Currently seeing lots of issues cropping up in London esp. over property wealth and the kids fighting. Parents bought pre-current HPI,working class, retired, property shot up to a million, kids with spouses and relations et al squabbling etc etc

Thanks for that. Yes, wills and pension sorted.

I'm aware of  bad behaviour of relatives. Thefts from the dying by those supposedly caring for their kin. Even a suspicion of attempted murder where the police could not pursue as the intended victim was too frail to be a witness and unlikely to survive the time it would take to prosecute. Sometimes I wonder if we are not slipping back into Dickensian times where waiting for a rich relative to kick the bucket is considered the norm.

Link to post
Share on other sites
32 minutes ago, Travisher said:

Sometimes I wonder if we are not slipping back into Dickensian times where waiting for a rich relative to kick the bucket is considered the norm.

To the extent that the boomer generation has been a bit over-provided-for*, I think this genuinely will only work its way through as they gradually die off.

* and yes, I realize not all of them, and yes I realize not necessarily all of their own fault, but by any measure this generation has more than those above or below

Link to post
Share on other sites
1 hour ago, Travisher said:

Thanks for that. Yes, wills and pension sorted.

I'm aware of  bad behaviour of relatives. Thefts from the dying by those supposedly caring for their kin. Even a suspicion of attempted murder where the police could not pursue as the intended victim was too frail to be a witness and unlikely to survive the time it would take to prosecute. Sometimes I wonder if we are not slipping back into Dickensian times where waiting for a rich relative to kick the bucket is considered the norm.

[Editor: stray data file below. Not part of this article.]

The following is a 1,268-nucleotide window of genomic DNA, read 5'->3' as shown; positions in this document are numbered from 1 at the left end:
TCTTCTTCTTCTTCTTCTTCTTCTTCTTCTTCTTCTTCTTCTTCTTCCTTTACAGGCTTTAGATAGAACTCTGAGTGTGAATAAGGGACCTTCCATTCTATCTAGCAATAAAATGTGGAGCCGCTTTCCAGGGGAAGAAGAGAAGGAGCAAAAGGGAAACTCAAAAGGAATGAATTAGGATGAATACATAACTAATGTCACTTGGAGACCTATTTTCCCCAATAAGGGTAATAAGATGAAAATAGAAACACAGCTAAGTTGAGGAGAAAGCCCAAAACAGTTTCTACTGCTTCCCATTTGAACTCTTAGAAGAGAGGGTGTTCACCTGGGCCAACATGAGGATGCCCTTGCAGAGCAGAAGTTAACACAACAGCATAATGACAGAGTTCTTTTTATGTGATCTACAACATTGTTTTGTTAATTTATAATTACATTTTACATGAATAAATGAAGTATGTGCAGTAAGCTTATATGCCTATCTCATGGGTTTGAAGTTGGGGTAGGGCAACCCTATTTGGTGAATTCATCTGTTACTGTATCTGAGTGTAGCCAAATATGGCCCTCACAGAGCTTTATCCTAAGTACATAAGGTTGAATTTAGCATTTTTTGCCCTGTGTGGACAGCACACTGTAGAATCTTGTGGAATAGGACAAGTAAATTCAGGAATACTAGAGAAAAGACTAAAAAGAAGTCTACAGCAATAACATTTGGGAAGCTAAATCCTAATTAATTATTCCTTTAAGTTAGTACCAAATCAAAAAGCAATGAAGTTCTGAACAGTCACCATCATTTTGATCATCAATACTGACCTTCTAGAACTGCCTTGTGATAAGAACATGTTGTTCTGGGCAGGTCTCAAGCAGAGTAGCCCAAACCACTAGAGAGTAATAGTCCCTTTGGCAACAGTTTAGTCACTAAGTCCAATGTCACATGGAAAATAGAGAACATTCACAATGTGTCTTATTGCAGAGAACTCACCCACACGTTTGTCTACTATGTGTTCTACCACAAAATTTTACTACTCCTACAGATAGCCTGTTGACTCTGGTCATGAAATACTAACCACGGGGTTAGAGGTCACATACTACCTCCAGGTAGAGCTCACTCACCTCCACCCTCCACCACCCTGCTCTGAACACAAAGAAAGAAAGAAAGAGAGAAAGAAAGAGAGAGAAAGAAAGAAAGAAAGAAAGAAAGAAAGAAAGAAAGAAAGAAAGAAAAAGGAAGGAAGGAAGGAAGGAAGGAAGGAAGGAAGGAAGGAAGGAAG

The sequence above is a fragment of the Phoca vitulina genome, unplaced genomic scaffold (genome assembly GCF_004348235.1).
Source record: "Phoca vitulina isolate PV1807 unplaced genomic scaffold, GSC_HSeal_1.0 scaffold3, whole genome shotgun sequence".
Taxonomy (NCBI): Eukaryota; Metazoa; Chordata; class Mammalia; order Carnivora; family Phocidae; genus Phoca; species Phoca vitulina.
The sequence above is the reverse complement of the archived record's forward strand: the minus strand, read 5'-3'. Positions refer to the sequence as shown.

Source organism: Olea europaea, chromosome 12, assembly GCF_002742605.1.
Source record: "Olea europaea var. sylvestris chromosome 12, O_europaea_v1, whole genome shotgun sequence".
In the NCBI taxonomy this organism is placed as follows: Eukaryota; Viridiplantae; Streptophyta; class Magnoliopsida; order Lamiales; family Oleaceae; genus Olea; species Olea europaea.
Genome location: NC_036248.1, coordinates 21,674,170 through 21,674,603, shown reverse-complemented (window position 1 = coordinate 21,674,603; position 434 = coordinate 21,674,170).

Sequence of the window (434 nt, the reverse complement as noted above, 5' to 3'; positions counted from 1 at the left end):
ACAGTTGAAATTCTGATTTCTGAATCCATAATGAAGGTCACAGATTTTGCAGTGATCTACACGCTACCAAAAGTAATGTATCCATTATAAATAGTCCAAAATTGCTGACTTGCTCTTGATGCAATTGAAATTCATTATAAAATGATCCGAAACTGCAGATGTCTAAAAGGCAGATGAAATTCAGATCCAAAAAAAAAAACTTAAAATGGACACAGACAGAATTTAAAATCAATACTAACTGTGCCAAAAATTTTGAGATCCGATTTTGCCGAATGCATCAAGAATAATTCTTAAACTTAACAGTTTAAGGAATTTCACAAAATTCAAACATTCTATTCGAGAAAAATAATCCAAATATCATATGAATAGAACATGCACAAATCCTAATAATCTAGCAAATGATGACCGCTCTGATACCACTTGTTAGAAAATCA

Interestingly my cousin (boomer who massively inherited everything from ‘the family’ ie our grandfather when he was about 35 years old) made the comment that many of his friends are waiting for inheritance. And some of those waiting are in their mid 60’s and relatively well off. 

Whilst my cousin can’t really judge...he was spot on. Examples of people putting their lives on hold for a greedy inheritance despite already able to live comfortably. 

Very different for the younger generation who don’t own a home..

It seems to me inheritance brings out the very worst in ‘some people’.

Link to post
Share on other sites
56 minutes ago, Pop321 said:

It seems to me inheritance brings out the very worst in ‘some people’.

Frankly money brings out the worst in most people.

I'm not onside with everything in the Bible, but I do agree that "the love of money is the root of all evil".

Link to post
Share on other sites

The generational wealth transfer can definitely mess things up. My cousin is in his 30s, has wife and kid but has never worked properly, no skills or qualifications and still lives at home. My uncle earns decent money and is continuing to work in his 70s and pays for everything. Even though my cousin will inherit a house and cash I doubt it will last long.

Link to post
Share on other sites

Join the conversation

You can post now and register later. If you have an account, sign in now to post with your account.

Guest
Reply to this topic...

×   Pasted as rich text.   Paste as plain text instead

  Only 75 emoji are allowed.

×   Your link has been automatically embedded.   Display as a link instead

×   Your previous content has been restored.   Clear editor

×   You cannot paste images directly. Upload or insert images from URL.

Loading...
  • Recently Browsing   0 members

    No registered users viewing this page.



×
×
  • Create New...

Important Information

We have placed cookies on your device to help make this website better. You can adjust your cookie settings, otherwise we'll assume you're okay to continue.